Well firstly it’s a myth that anyone ‘needs’ breakfast.
But we were always told that breakfast is the most important meal of the day?
If you questioned why. You were probably told because your metabolism starts when you eat breakfast. If you have breakfast, your metabolism starts earlier. And probably that you burn more calories if you eat breakfast or ‘you’ll lose weight’ eating breakfast. Well according to Betts et al 2014  Daily Breakfast consumption has no effect on resting metabolism. For those of you who hate breakfast or those of you who like to fast, there is hope :D Does that mean don’t eat breakfast? Absolutely not. I’m a regular breakfast eater. I could not go without it. But I deal with clients daily who ‘Don’t have time’ or ‘can’t stomach it’ so I won’t force them to consume it. The answer really is do you want breakfast, if no, don’t eat it, if yes, enjoy 😊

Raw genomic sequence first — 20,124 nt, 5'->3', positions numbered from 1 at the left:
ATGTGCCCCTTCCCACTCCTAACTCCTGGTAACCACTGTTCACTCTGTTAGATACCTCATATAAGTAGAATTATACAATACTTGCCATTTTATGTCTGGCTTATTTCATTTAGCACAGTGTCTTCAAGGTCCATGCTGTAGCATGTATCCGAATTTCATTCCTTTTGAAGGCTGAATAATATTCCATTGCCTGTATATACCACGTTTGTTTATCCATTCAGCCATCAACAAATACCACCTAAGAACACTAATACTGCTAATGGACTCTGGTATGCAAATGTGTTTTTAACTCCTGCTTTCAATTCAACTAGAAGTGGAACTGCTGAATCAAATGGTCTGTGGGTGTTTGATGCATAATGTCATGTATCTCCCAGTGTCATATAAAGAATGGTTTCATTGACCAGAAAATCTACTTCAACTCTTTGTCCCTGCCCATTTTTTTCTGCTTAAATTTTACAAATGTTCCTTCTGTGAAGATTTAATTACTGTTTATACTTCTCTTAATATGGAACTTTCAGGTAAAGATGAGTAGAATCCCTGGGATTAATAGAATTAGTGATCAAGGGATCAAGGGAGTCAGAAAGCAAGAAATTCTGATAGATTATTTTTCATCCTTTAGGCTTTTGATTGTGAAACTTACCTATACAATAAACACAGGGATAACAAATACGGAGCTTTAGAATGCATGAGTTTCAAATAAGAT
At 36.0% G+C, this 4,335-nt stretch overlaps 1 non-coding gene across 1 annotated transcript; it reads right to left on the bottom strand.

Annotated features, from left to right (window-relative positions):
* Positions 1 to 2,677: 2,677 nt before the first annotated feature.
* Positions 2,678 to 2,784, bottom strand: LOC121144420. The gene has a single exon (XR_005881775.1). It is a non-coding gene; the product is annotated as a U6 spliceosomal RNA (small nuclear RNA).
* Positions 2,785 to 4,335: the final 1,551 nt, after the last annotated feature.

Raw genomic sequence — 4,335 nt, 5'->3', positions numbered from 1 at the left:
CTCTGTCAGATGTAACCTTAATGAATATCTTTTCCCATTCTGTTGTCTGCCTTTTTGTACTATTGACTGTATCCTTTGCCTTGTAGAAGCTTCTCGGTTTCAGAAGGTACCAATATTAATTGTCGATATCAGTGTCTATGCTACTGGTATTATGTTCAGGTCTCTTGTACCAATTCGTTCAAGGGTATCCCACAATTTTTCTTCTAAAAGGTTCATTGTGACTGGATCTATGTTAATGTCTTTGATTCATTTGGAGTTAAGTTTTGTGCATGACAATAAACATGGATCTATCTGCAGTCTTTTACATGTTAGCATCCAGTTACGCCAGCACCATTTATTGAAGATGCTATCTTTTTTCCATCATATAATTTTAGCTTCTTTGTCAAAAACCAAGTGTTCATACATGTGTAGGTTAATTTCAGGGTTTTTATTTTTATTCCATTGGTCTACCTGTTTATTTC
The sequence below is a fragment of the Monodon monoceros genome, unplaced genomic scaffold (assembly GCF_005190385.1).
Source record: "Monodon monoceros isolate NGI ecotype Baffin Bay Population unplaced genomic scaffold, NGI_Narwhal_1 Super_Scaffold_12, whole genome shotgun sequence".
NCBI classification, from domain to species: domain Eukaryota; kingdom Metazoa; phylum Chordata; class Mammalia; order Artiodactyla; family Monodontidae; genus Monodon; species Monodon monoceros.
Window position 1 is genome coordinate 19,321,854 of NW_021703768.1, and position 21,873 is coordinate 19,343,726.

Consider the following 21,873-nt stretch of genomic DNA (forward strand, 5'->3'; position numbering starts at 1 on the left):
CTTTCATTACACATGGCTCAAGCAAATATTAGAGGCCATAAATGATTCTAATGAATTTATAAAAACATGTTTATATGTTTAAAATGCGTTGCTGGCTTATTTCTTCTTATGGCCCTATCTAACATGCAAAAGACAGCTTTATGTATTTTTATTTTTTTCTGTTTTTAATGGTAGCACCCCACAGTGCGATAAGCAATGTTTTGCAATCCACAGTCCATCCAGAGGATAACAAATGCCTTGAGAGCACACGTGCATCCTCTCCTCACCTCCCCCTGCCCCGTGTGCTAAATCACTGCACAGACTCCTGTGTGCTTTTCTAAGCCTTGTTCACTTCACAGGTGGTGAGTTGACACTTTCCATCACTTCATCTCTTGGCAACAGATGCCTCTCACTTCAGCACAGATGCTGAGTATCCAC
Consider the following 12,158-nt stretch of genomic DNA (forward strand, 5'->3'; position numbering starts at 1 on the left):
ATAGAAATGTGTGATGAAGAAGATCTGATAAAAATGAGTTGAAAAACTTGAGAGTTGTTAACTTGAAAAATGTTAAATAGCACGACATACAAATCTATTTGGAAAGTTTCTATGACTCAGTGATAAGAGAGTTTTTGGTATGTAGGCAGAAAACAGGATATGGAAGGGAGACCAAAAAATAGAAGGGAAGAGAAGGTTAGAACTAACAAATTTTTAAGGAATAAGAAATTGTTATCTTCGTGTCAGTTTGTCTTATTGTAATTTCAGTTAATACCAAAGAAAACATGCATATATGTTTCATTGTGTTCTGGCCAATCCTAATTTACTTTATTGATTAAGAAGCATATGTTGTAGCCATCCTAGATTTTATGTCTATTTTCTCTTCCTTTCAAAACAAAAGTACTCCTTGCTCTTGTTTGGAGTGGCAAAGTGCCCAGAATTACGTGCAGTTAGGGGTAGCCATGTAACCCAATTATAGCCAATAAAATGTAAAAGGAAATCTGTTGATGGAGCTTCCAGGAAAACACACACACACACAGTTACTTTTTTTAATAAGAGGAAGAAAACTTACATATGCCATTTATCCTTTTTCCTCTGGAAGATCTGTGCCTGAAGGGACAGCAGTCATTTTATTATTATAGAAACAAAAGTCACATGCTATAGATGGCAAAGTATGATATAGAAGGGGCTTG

You may have also been told the more meals you have in a day equates to burning more calories and boosts your metabolism more.
This is also a myth. The thermic effect of food is the same if you have 6 meals or 2 meals. Sometimes having small frequent meals can actually prove a hindrance as you may overconsume on calories. Dashti et al. 2017 . Your metabolism or metabolic rate is highly influenced by your overall calorie consumption, your food choices, your NEAT and your purposeful exercise. It is overall daily calorie intake that is what matters, not necessarily how you distribute it. Unless in certain circumstances like athletic performance or muscle retention, where it may be important.
So finally, it really comes down to personal preference. Do what suits you and your lifestyle. Remember, when it comes to metabolic rate, overall calories are important. What is not important is meal timing or meal frequency. 😊
- The causal role of breakfast in energy balance and health: a randomized controlled trial in lean adults. Betts et al.
- Recommending Small, Frequent Meals in the Clinical Care of Adults: A Review of the Evidence and Important Considerations. Dashti et al